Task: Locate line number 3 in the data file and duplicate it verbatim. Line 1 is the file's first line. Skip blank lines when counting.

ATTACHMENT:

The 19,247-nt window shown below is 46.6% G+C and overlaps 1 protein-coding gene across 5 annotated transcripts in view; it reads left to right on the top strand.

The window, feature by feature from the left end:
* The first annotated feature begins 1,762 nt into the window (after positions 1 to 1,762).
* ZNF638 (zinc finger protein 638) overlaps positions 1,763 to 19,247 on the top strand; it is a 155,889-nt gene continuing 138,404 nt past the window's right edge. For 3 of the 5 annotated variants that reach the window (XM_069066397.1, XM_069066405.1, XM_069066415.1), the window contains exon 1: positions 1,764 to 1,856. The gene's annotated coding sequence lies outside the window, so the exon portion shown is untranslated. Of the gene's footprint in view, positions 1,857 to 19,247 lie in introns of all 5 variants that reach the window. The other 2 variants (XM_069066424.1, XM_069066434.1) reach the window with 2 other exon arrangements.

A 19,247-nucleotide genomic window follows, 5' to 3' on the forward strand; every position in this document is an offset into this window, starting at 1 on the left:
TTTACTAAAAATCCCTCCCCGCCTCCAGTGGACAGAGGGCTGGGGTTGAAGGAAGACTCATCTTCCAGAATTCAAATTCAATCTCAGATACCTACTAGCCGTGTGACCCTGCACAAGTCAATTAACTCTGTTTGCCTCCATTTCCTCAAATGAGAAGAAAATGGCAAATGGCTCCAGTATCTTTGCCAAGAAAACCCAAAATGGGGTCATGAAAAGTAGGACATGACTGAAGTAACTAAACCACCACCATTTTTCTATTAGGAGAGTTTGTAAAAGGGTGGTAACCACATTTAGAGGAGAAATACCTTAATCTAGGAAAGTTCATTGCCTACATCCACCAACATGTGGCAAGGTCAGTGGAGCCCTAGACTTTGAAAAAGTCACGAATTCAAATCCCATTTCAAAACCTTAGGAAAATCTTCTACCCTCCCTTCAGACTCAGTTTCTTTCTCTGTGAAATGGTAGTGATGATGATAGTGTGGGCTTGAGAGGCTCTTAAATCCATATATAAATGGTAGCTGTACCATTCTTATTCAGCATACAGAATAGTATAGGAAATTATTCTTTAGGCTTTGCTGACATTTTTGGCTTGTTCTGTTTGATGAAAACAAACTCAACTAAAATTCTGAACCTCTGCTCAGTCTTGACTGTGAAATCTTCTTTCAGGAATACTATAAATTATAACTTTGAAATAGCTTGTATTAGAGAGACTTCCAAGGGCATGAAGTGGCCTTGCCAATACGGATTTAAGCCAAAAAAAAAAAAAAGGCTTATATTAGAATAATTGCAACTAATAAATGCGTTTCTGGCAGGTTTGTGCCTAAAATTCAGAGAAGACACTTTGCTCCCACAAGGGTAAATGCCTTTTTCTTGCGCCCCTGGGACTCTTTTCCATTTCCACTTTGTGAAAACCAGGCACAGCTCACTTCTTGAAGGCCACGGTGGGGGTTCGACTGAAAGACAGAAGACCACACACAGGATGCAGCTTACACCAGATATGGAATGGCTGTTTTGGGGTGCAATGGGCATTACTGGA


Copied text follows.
* The first annotated feature begins 1,762 nt into the window (after positions 1 to 1,762).